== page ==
Picture a boisterous street party in a beautiful Colorado mountain town, maybe even the Last Great Ski Town, surrounded by slopes of golden aspen as summer gives way to fall. There’s wine, costumed dancing, and the torching of a massive “grump” that’s said to have inspired Burning Man.
This is Crested Butte’s week-long Vinotok festival. And the organizers would just as soon you stay away.
“We will not tell you, if you call, what the dates are,” said Marcie Telander, who started the event more than 30 years ago. “We will not discuss or advertise anywhere. This is literally something that has extended by word of mouth.”
Being an outsider, I haven’t been to Vinotok — and that makes describing it a bit challenging. But the recollections of Telander and other participants and a bevy of photographs and videos from around the Internet show massive crowds gathered around the burning effigy, revelers in intricate face-paint designs. Leafy crowns and impressive elk-horn head wear are common too. It’s as if the whole town’s been throwing the costume party of a lifetime, year after year.
The festival was born out of a conflict that started in the 1970s. A mining corporation wanted to open a molybdenum mine on Mt. Emmons, or the “Red Lady,” just outside of town. It was a period of transition for the town: The last coal mine shut down in the early 1950s, and the nearby ski area was still finding its legs.
Telander was part of a cohort of young people that moved to the area in the late 60s and through the 70s. They wanted, in Telander’s words, to go “back to the land.” Unsurprisingly, Telander said, the remaining ex-miners were sometimes resentful of their new neighbors.
“They did not like to be told what to do or how to do it,” she said from her modest creekside home outside of Crested Butte.
Telander wanted to bridge the divide. So she spent time with retired coal miners who whiled away the hours at a gas station in town, and listened to their stories. She soon struck on the idea of a celebration, which she said was in the tradition of the Celtic and Slavic countries from which many of the miners had emigrated a few generations before.`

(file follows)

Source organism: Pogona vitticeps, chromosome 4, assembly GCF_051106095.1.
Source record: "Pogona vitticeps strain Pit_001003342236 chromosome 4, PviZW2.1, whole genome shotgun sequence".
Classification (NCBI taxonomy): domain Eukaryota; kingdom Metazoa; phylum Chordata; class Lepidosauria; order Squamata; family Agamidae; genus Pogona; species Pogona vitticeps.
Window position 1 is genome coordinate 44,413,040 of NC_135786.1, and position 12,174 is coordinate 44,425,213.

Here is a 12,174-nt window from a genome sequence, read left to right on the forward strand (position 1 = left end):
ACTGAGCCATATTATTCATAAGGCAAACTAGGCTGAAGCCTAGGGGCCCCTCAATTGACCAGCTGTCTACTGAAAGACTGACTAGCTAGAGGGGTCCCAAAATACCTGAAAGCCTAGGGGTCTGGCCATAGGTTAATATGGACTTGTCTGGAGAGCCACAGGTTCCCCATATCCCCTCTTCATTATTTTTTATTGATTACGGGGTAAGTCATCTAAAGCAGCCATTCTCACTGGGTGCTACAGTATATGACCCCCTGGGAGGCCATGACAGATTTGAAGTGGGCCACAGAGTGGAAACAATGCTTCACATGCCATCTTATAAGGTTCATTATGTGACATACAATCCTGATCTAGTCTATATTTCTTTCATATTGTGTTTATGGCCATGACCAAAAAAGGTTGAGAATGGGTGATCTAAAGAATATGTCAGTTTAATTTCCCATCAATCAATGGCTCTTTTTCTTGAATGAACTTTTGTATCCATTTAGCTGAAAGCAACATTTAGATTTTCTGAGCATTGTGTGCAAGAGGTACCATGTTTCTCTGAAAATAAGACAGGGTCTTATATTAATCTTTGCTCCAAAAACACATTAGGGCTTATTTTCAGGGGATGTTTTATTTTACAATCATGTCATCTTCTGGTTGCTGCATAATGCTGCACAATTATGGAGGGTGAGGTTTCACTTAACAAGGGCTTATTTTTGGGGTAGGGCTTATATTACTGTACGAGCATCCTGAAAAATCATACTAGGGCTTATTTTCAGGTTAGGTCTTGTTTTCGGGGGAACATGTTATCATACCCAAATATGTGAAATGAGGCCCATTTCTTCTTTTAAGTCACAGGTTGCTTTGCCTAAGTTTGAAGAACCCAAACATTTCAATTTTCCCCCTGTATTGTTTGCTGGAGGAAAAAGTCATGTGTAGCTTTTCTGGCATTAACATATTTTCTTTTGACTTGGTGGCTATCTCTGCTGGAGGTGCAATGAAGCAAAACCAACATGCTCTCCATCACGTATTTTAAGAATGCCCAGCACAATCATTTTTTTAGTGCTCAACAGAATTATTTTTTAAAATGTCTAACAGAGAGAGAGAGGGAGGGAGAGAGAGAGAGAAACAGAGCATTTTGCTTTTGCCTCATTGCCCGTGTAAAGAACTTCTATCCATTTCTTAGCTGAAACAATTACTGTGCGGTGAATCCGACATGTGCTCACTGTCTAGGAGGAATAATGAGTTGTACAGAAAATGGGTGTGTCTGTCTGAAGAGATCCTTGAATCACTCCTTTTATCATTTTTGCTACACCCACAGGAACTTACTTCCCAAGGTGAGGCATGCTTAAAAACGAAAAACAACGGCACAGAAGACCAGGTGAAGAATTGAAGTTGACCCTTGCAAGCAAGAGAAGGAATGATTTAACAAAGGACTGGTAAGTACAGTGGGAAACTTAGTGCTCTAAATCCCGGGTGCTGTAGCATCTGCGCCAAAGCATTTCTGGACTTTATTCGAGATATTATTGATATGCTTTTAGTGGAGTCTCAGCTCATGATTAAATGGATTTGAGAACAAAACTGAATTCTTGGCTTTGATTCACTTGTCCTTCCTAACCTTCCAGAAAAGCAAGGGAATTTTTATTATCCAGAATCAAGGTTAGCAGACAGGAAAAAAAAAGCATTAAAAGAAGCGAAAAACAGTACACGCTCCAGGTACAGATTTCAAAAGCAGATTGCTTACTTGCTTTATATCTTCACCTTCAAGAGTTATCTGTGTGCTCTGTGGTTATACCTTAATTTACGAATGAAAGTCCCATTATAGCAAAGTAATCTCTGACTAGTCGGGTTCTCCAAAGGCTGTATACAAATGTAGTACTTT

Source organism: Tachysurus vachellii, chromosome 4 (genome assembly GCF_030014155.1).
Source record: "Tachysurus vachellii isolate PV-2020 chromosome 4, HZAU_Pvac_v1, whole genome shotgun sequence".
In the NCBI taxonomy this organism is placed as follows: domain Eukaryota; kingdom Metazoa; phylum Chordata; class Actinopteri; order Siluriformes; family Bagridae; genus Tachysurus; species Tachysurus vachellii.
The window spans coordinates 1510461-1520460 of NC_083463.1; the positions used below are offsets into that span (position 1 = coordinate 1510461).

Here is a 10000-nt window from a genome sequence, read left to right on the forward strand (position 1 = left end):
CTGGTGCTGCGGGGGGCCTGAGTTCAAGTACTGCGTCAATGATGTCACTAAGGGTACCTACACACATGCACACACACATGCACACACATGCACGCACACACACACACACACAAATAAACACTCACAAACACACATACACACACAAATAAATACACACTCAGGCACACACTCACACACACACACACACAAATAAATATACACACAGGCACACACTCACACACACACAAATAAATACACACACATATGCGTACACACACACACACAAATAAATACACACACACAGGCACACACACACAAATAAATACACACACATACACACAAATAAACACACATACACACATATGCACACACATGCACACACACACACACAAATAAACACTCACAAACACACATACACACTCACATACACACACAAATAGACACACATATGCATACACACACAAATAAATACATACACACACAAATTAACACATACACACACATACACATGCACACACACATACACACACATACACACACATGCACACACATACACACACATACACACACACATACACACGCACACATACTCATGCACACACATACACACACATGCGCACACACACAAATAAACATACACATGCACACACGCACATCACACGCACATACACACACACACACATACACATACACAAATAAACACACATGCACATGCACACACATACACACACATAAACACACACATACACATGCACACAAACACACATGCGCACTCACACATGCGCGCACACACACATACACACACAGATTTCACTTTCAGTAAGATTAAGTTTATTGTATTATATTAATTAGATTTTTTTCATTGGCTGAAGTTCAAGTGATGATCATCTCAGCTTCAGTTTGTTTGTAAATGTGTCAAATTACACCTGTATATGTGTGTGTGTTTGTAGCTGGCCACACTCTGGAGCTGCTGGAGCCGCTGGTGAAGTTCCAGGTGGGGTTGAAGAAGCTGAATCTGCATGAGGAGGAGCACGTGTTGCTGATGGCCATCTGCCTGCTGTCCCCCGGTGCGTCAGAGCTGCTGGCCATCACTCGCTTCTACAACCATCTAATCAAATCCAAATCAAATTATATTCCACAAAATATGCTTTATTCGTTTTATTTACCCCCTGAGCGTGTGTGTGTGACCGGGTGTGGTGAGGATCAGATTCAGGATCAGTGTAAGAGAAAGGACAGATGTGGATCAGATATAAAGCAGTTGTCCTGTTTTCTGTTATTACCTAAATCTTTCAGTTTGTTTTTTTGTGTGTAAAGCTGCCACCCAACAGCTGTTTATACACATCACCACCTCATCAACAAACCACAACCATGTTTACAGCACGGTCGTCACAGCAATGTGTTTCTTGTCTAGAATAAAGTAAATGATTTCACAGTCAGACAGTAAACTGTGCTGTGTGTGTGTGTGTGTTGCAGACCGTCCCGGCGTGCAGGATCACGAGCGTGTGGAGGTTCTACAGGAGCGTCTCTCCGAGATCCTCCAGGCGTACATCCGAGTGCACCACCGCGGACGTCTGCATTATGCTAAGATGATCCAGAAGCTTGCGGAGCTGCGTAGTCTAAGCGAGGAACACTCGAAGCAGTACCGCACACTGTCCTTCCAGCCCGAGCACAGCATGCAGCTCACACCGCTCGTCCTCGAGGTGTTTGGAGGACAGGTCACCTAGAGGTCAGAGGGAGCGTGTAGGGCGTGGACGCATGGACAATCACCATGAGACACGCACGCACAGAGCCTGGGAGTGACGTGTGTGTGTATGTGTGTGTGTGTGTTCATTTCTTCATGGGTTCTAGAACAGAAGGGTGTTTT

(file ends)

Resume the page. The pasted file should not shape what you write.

Storytelling was the event’s centerpiece from the start. The way Telander remembers it, one old miner, a devout Catholic, told the first story. It was about a day he came out of the coal mine right at dusk.
“As he stepped out he looked up at the bowl across the valley of Mt. Emmons. And as the light was starting to glow red on the iron oxide stones in that face, he suddenly saw the shape of what he called ‘Our Lady.’ The Red Lady,” Telander remembered.
The molybdenum mine has never been built, and the two groups never agreed on what mining’s role should be in the new Crested Butte. But Telander said that story, and others over the years, taught both sides something hugely important about each other.
“We created a communal way of speaking with each other,” she said. “It can create honoring of the past, it can bring healing for the present, and stories can also create hope for the future.”
The festival is still hugely important to people that live in the area now. Cassidy Tawse-Garcia moved to Crested Butte out of college and got involved with Vinotok soon after. She said a women’s ceremony, held in a secret location, meant a lot to her. It was a brief break from the town’s macho, extreme sports culture.
“There's nothing wrong with that. But there's very few times where you're completely surrounded by femininity and feminine energy,” she said from her home in nearby Gunnison. “That felt really lovely. It just made me feel like I have this community and sisterhood that was much bigger than I thought.”
Tawse-Garcia said the event’s timing — fall — is also significant. Locals hustle all summer and winter long, but things quiet down in the autumn.
“Locals will even say the fall's their summer, their time to get out,” she said. “It just reminds me why I continue to try to make it work to live here.”
Telander said the event is purposefully kept private. She wants to keep it a celebration for the town, not a performance for others. And Telander points out there’s nothing stopping would-be tourists from starting their own festivals.
“I recommend you head out into the streets of your community, out into your suburbs, out into the country around you, and create what comes through you naturally,” she said.
If that doesn't convince you, you’ll have to wait until next year. This year’s festival wrapped up over the weekend.
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